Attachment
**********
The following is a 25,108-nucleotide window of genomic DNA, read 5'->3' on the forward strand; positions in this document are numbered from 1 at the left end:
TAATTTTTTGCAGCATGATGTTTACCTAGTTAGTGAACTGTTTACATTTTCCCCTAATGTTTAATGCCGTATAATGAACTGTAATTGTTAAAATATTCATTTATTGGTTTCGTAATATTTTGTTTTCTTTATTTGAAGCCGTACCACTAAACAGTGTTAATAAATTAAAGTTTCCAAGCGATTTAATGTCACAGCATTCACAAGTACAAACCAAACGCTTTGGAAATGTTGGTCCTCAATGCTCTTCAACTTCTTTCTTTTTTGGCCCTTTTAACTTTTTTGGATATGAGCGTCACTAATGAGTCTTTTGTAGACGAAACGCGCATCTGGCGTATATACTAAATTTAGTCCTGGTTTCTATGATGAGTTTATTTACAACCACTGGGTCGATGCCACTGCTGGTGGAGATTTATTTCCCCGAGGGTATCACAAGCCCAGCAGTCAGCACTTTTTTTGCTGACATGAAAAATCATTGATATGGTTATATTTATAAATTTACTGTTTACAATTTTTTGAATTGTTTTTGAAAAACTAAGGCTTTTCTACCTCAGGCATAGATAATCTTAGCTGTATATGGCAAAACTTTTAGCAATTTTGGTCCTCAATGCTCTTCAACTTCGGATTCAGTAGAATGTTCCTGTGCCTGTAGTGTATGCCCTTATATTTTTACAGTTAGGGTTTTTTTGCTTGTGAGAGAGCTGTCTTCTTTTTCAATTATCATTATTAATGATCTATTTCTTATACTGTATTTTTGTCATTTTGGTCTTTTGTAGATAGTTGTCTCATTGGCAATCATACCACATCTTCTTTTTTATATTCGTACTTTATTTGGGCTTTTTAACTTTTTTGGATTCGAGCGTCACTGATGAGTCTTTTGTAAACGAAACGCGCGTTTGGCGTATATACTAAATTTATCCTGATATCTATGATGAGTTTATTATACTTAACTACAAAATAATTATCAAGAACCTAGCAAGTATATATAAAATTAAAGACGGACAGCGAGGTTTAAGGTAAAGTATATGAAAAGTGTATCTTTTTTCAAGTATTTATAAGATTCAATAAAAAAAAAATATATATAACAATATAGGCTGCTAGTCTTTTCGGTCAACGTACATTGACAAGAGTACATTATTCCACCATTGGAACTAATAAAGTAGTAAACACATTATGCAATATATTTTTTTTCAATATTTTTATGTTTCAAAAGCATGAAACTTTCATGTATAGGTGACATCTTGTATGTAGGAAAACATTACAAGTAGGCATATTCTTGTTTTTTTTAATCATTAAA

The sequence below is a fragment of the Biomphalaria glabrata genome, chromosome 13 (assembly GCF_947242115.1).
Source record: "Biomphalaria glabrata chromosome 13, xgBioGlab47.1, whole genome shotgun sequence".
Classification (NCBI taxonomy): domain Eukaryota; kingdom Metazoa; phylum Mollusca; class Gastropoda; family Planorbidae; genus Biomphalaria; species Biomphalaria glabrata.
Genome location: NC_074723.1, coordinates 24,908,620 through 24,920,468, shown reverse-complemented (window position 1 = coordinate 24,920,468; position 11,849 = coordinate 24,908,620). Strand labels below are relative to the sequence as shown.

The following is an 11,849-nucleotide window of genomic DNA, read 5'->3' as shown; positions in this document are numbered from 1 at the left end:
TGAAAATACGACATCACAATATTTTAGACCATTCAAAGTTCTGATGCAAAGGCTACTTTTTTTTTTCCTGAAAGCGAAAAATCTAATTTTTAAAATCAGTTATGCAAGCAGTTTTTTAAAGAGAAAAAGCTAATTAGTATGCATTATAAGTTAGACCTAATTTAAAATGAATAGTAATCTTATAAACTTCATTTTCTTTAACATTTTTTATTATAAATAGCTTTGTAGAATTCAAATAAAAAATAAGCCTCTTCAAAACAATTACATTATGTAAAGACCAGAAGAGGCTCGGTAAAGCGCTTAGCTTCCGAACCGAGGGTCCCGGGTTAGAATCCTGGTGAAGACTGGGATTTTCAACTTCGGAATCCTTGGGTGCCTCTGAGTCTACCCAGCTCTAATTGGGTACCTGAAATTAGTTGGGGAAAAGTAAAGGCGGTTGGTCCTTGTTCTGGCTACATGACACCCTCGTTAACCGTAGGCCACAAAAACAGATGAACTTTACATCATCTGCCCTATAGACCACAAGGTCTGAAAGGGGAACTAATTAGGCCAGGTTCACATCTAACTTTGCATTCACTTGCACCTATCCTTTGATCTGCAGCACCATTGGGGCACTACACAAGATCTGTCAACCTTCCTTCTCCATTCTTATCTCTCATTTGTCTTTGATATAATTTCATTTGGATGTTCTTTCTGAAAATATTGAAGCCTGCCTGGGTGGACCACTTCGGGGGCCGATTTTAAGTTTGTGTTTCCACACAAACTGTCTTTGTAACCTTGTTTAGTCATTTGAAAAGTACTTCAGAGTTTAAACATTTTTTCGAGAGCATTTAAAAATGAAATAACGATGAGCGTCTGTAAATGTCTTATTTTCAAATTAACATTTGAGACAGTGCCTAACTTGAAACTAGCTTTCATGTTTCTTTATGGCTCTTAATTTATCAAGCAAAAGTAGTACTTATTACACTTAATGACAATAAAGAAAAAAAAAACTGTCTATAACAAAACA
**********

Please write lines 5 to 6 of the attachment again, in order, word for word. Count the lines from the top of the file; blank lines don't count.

Classification (NCBI taxonomy): domain Eukaryota; kingdom Metazoa; phylum Mollusca; class Gastropoda; family Planorbidae; genus Biomphalaria; species Biomphalaria glabrata.
Genome location: NC_074723.1, coordinates 24,908,620 through 24,920,468, shown reverse-complemented (window position 1 = coordinate 24,920,468; position 11,849 = coordinate 24,908,620). Strand labels below are relative to the sequence as shown.